The Oxford Botanic Garden was founded in 1621 making it the United Kingdom’s first botanic garden. It was originally founded as a physic garden to grow plants used in medicinal research and nowadays is home to nearly 6,000 different plant species on only 1.8 hectares (4½ acres) making it a very compact botanical garden.
The gardens are one of many places in Oxford that Lewis Carroll found inspiration in for his story Alice’s Adventures in Wonderland and the waterlily house can be seen in the illustration of The Queen’s Croquet-Ground by the book’s illustrator Sir John Tenniel. The gardens were also an inspiration for other Oxford-based writers including Evelyn Waugh and JRR Tolkien.
In 1947 the university acquired Harcourt Arboretum, 8.8km (5½ miles) south of Oxford and the arboretum is now run as part of the botanic garden complex.
What to see at the Oxford Botanic Garden
The Oxford Botanic Garden is laid out in three sections: the Walled Garden, the glasshouses and the lower garden.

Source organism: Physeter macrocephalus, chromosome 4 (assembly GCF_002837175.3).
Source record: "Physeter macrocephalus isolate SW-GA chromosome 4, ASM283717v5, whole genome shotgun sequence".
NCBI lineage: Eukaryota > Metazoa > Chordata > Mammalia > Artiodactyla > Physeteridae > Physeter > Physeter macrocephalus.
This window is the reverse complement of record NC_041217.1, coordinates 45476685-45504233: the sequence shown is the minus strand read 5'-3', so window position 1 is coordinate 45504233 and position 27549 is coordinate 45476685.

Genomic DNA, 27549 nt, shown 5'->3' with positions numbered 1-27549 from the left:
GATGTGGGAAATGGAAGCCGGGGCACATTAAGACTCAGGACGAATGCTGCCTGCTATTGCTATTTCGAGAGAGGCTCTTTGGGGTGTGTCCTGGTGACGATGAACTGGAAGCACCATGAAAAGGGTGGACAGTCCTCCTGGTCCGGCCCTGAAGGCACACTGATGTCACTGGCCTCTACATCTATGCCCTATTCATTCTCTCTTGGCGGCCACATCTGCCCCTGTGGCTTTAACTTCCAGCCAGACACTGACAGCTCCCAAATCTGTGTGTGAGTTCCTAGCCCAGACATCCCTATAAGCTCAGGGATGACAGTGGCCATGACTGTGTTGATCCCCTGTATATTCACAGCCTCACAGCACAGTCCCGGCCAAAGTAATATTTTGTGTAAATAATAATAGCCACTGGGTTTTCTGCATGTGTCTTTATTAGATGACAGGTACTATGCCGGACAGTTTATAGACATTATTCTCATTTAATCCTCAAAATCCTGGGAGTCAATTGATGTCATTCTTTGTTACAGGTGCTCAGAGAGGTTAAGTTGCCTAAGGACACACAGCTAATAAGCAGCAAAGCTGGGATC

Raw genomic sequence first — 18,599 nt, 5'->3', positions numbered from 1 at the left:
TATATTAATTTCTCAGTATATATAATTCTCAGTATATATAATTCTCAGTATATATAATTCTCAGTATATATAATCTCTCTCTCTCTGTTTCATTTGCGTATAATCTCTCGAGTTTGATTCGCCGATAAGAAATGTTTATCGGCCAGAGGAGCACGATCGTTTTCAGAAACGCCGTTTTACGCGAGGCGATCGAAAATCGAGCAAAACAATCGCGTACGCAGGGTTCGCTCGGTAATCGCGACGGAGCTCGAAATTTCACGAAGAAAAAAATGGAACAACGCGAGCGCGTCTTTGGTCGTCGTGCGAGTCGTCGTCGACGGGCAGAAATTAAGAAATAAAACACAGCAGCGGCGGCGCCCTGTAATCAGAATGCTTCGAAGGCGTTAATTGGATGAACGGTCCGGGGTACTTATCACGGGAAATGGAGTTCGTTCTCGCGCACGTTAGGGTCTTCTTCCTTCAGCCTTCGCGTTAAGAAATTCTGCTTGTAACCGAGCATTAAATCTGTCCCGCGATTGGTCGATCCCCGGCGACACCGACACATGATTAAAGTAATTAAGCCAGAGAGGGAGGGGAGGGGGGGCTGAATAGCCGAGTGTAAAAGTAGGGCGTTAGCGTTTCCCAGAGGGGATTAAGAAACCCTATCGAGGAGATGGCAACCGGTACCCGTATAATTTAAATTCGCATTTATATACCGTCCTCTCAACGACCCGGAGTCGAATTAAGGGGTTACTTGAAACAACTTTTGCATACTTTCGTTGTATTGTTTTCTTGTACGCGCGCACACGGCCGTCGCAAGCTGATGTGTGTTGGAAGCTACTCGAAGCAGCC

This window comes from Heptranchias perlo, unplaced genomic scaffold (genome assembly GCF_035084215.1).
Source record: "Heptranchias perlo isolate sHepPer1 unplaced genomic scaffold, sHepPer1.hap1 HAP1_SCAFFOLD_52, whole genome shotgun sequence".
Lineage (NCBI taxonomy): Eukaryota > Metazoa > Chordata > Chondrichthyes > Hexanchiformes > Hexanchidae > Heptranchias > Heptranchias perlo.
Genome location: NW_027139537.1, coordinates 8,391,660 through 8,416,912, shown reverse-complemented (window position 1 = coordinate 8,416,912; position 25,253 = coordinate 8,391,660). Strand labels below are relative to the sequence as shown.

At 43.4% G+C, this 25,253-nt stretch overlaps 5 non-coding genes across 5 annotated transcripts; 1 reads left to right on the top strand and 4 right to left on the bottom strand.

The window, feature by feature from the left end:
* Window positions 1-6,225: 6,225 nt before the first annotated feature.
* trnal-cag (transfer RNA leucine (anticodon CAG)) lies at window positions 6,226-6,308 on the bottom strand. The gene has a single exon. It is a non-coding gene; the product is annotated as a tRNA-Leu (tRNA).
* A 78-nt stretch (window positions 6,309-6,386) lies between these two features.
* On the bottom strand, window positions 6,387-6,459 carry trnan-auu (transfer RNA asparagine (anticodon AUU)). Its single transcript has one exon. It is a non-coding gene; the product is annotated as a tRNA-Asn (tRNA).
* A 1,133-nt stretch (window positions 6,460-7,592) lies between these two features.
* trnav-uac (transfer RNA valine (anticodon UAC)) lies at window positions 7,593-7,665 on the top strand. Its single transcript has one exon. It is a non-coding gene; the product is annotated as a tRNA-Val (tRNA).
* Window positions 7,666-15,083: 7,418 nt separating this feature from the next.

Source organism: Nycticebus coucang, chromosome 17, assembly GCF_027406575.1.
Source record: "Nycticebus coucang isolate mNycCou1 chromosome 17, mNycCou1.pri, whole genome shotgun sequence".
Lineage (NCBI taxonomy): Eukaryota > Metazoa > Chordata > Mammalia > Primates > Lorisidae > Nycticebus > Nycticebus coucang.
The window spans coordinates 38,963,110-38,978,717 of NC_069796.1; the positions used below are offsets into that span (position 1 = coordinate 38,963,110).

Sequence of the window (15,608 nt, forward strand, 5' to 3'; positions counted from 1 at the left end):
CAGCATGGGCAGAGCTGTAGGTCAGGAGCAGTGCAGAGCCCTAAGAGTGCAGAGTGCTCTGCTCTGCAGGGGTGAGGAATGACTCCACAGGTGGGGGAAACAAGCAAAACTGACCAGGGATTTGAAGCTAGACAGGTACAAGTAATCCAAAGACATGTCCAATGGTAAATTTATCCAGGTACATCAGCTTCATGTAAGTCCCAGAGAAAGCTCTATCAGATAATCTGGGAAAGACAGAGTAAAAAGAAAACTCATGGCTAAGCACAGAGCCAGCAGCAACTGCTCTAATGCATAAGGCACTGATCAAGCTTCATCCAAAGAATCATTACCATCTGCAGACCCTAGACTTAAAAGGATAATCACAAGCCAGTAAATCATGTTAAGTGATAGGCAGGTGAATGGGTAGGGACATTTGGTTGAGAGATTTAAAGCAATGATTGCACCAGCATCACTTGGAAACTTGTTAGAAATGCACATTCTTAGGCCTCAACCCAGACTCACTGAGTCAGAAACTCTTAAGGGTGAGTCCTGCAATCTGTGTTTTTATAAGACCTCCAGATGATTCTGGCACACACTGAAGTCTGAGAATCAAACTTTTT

The Walled Garden is surrounded by the original 17th-century wall and is home to an English yew, which is the garden’s oldest tree. This part of the garden has the strongest connection to the garden’s original purpose with extensive beds of herbs and medicinal plants.
The glasshouses contain plants that would not otherwise thrive in England’s temperate climate. There are individual glasshouses dedicated to specific horticultural themes including alpine plants, ferns, tropical lilies, palms, carnivorous plants and cacti and succulent plants from desert environments.
The area outside the Walled Garden focuses on herbaceous borders.
Visiting the Oxford Botanic Garden
The Oxford Botanic Garden is located on the banks of the River Cherwell near Christ Church Meadow and Magdalen College. It is around a 10-minute walk from the centre of Oxford.
The entire garden complex, including the greenhouses, is fully wheelchair accessible.
A pop-up cafe operates between April and September with tea and coffee plus a selection of cakes and ice cream although many people bring a picnic and there are plenty of cafes, pubs and restaurants nearby.
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